What is Sarcoidosis?
Sarcoidosis is a disease due to inflammation. It can appear in
almost any organ of the body most often affecting the lungs, lymph
nodes, skin or eyes.
No one knows the cause of sarcoidosis. In fact, there maybe multiple
causes or initiators. The disease can appear suddenly and disappear.
Or it can develop gradually and go on to produce symptoms that come
and go, sometimes for a lifetime. In many people it is asymptomatic.
As sarcoidosis progresses, small lumps, or granulomas, appear in the
affected organs. In the majority of cases, these granulomas do not
disappear; the organs may remain inflamed or scarred (fibrotic).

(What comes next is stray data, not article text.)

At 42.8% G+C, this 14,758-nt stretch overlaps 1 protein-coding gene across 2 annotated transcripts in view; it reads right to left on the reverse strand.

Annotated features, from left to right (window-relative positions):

Two skin doctors working independently, Dr. Jonathan Hutchinson and
Dr. Caesar Boeck in Norway, first identified sarcoidosis over 100
years ago. Sarcoidosis was originally called Hutchinson's disease or
Boeck's disease. Sarcoidosis was once considered a rare disease. We
now know that it is a common chronic illness that appears all over
the world. Indeed, it is the most common fibrotic lung disorder and
occurs often enough in the United States for Congress to have
declared a National Sarcoidosis Awareness Day in 1990.
Much about the cause(s) of sarcoidosis remains unknown. But, if you
have sarcoidosis you can be reassured that patients with sarcoidosis
are usually asymptomatic or have mild symptoms. In most cases, the
illness does not interfere with the patient’s life, is quite stable
and often goes away by itself. Sarcoidosis is not cancer. It is not
contagious, and your friends and family will not catch it from you.